If you saw my house you would probably laugh at this one. We aren’t terribly ordered on the surface. Underneath, however, we have specific places for everything. We have calendars and schedules and budgets, although I’m the one who keeps up with it all. A child with ADHD is notorious for being hopelessly disorganized. It is up to the parents to create a balance of structure for the home. It’s not an easy job, for trying to organize most ADHD children is like trying to teach an elephant to dance. If one or both of the parents also has attention or organization problems, the task is even more difficult, but not impossible.
Our family’s first line of defense is to have a schedule for everybody, and for that we use Palm for the grownups. Palm is a small electronic organizer (also available with a cell phone!) that includes a calendar and address book. Palms can be ‘synced’, leaving the dad, the mom, and the computer with exactly the same information. All doctors’ appointments, soccer games, tutoring sessions, and the number to Domino’s Pizza are effortlessly posted at home, and on the portable handhelds. On Sundays, we look over the week’s activities, and every night, we check the next days’ schedule. It’s also easy to post lists, medication information, classroom schedules and the like on the Palm. Since they’re portable, all information is at hand no matter where you are. Before our brains moved to our Palm, I used a day planner, and my husband just tried to remember everything.
It’s a challenge to keep up with the trappings of four messy boys, their equally messy father, and almost as messy mother. Our organization system starts as you walk in our back door, with four hooks for jackets, and a shelf for sports supplies. We have one central chest of drawers for socks, and underwear and pajamas are kept in crates under the bathroom sink. To cut down on clutter, I try to limit the amount of clothes the kids own, and when they were little, I kept their clothes in a spare room. The four boys and their toys were in one room, and all of their clothes in another. Today, they are required to put their stack of laundry away every day. Sometimes they actually do it neatly.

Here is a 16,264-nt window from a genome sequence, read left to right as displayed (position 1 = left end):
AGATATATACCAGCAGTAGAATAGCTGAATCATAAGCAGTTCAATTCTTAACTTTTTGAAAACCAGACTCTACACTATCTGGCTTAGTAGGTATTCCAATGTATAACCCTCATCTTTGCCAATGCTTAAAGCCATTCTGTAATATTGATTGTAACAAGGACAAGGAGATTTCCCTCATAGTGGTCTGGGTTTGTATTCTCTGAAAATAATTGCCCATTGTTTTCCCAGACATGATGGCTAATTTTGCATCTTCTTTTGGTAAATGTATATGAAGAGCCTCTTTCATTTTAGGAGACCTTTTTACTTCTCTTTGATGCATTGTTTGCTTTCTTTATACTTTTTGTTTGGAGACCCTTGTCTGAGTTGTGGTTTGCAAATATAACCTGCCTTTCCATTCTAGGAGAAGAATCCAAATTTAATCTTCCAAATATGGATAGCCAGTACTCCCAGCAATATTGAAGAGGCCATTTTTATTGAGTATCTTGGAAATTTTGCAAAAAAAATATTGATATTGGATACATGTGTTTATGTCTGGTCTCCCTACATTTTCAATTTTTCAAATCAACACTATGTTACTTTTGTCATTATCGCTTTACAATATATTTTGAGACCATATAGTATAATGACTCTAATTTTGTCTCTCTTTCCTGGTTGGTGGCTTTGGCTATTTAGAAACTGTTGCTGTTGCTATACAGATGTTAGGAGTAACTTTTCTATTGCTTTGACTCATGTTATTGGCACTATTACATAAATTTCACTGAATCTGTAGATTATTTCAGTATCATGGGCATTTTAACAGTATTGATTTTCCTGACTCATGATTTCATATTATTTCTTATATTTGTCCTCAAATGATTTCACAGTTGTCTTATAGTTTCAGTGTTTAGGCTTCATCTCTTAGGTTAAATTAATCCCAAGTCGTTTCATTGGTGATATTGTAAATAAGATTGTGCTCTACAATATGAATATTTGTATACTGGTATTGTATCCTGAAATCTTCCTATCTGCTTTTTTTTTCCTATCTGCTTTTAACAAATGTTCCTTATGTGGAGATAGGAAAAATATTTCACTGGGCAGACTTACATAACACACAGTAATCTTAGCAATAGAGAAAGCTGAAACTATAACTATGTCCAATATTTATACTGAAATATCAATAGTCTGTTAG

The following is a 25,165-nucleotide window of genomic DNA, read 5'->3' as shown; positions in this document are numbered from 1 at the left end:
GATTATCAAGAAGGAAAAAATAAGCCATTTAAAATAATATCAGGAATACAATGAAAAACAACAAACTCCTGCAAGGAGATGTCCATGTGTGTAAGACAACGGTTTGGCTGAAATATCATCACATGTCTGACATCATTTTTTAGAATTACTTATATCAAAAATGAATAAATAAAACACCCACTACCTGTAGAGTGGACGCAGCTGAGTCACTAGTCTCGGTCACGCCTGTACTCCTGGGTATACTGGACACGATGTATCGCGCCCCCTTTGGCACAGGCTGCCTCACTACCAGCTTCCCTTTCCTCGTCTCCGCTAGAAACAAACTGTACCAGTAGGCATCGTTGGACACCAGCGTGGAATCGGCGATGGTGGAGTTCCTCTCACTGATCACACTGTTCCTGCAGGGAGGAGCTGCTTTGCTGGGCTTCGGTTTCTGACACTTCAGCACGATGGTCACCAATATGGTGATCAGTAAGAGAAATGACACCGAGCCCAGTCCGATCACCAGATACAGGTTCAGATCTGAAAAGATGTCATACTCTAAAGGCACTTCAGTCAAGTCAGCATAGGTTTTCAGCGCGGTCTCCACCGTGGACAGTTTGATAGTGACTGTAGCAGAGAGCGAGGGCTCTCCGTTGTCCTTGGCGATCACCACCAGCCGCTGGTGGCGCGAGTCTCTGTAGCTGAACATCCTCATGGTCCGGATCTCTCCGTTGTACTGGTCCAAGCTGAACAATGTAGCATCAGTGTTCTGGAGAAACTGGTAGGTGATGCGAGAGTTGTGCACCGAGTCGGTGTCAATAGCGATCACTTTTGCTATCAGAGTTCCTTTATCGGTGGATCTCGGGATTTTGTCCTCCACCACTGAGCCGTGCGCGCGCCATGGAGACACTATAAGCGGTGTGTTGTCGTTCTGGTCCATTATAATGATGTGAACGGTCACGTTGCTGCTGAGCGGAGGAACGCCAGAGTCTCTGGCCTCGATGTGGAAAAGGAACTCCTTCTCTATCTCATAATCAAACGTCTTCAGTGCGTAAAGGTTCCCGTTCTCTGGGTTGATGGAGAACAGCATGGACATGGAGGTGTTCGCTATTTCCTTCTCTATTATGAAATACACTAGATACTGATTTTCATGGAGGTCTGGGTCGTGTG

Each of our boys also has their own personal two drawer file cabinet in our back hall. Into (or on) each boy’s cabinet go clothes for the next day – including shoes, bookbags, lunches, projects, lunch checks, permission slips, and signed notes. I also use it to deposit any loose paper or personal belongings I find around the house. When a child is missing the homework assignment he worked on for three hours, the first place he should look is the mailbox. Currently, one of the boys has an eight day late progress report languishing in his. He can’t remember to return it, but at least he knows where it is.
Read about the wonder working planner we devised for our disorganized boys here!
I always thought toys were supposed to be something to educate children, and to keep them occupied while grownups are otherwise involved. Unfortunately, they have become another source of headache and housework in most families. The first thing to do about keeping your child’s toys organized is to get rid of about 90% of them. After our big purge, we were left with dress up (read that Army) clothes, construction toys like Lego’s and K-nex, cars, rubber animals, blocks, and action figures. In addition, we keep games and puzzles in an out of the way closet. That’s it. The toys are in plastic shoeboxes and crates. If we are given another type toy, the boys can keep it until I find it out of place. Then it disappears. It sounds cruel, but nothing can be so harmful to boys as the struggle to manage the chaotic assortment of toys we previously owned.
When it all boils down, the main source of disorganization in a home is time management. The main sources of clutter are clothes, toys, and paperwork. Get a handle on these, and you’ll be one step closer to creating the settled and ordered physical environment your ADHD child craves.